The double game

Nov 03 2013, 03:42 IST
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SummaryIf ball tampering is cheating, why is there a difference in the severity of punishments handed out to offenders? The time has come to accept that the ICC’s ‘spirit of cricket’ is nothing but a vague idea

Mahendra Singh Dhoni’s speciality is not just restricted to his pyrotechnics with the bat and his leadership qualities. It is also about his outlook towards the game.

After chasing down 350-plus targets twice in three completed matches, the captain of a team is supposed to be ecstatic. The fans were euphoric about another Virat Kohli-special, but the skipper put things in perspective after India’s win over Australia in Nagpur.

“It’s more of a fight (now) as to which side bowls less badly. A few of the bowlers are disappointed...They actually feel it will be better off to put a bowling machine there,” said Dhoni.

New balls from both ends and just four fielders outside the ring in non-powerplay overs have indeed made lives miserable for the bowlers in limited-overs cricket. The shorter format of the game is basically meant to be played on flat pitches and things have now become ridiculously lopsided in favour of the batters, especially in Indian conditions.

The whole dynamics of one-day cricket has altered following the rules change that came into effect on October 30 last year. A 300-plus total no longer remains awe-inspiring. With two new balls, reverse swing has gone out of equation, while the spinners are in constant trouble to grip the ball. “We don’t have to wait very long before 400-plus totals become routine in one-day cricket,” said Australian opener Aaron Finch the other day.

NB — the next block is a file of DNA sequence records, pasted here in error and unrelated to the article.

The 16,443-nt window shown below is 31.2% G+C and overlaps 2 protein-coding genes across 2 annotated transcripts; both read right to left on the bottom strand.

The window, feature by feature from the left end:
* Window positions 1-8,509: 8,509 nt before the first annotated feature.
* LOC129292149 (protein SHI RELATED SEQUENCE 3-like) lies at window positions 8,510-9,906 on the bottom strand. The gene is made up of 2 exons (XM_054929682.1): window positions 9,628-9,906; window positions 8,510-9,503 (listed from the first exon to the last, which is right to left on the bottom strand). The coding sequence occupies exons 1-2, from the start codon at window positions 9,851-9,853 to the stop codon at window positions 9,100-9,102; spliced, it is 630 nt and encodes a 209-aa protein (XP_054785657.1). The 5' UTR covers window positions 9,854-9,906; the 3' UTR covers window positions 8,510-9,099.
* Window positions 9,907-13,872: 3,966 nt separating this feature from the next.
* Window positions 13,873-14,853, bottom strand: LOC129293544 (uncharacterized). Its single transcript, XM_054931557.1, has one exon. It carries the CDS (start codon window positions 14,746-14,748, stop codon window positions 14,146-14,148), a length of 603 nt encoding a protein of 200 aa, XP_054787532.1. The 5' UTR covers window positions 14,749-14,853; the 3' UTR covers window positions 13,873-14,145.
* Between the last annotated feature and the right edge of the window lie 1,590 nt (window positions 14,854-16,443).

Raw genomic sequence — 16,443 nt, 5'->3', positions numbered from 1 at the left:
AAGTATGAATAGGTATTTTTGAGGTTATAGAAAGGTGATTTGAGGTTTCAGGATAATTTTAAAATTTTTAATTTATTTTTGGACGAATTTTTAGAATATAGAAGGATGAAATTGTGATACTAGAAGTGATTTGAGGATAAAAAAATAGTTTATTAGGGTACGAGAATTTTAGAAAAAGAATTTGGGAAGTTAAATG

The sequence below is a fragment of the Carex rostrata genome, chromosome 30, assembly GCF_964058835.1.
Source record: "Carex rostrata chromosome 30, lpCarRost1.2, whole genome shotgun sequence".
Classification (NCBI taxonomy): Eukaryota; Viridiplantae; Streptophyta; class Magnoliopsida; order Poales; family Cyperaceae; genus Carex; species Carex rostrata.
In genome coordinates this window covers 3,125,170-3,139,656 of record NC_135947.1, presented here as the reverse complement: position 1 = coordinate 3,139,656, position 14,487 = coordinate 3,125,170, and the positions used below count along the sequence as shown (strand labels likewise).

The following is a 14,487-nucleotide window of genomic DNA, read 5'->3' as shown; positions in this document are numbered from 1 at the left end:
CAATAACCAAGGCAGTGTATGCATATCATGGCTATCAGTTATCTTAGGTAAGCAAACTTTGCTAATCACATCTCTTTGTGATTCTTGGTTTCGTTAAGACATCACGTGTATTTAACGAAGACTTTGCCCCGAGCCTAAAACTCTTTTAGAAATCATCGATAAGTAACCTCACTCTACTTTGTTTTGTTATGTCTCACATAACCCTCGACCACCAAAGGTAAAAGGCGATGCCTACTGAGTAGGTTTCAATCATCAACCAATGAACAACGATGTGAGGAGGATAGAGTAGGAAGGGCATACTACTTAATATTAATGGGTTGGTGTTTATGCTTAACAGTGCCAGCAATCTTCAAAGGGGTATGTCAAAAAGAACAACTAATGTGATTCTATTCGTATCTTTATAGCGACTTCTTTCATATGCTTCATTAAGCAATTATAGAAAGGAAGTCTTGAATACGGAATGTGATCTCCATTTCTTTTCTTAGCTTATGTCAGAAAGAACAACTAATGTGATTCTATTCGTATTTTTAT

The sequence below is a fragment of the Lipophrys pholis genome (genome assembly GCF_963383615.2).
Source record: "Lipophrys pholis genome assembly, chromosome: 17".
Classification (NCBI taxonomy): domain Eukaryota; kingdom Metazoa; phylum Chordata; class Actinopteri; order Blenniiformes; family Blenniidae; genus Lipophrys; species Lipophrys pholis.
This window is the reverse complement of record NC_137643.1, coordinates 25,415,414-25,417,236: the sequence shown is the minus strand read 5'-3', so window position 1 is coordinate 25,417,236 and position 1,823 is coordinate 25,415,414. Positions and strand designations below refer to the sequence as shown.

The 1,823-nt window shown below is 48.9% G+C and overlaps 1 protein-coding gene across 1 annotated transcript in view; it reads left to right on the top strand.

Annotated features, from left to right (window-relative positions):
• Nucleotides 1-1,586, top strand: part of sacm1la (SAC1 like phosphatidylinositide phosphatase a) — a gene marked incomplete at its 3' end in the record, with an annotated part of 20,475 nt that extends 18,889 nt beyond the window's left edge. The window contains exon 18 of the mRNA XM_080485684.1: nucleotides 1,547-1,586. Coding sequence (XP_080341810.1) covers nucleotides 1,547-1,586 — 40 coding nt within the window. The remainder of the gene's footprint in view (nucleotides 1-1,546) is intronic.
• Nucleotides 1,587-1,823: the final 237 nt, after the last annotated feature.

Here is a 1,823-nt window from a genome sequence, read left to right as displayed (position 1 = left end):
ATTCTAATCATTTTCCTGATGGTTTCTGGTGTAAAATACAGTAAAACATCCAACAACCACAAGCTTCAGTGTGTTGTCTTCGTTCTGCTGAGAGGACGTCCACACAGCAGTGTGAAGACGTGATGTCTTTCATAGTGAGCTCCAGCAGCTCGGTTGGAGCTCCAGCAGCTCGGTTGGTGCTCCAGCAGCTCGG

All these invite a question: Should ball tampering be made legal in all formats of the game?

These days, when batters are protected from head to toe, pitches are generally batting-friendly and the number of bouncers per over is restricted, bowlers do need some external help.

In fact, ball tampering should never be a major issue. Every team does it in some form or the other. It is prevalent in every level of the game for close to 100 years now.

John Lever used Vaseline on the ball during England’s tour of India in 1976-77 and got away with it. Pakistani cricketers reportedly stitched sandpapers on to their trousers when India visited across the border in 1982. Imran Khan became unplayable with the old ball in that series, though Sunil Gavaskar still managed to score a couple of centuries.

Former England captain Michael Atherton was caught rubbing loose soil on to the ball during a home Test match against South Africa in 1994. Unlike the previous incidents, Atherton, however, was fined.

But the International Cricket Council

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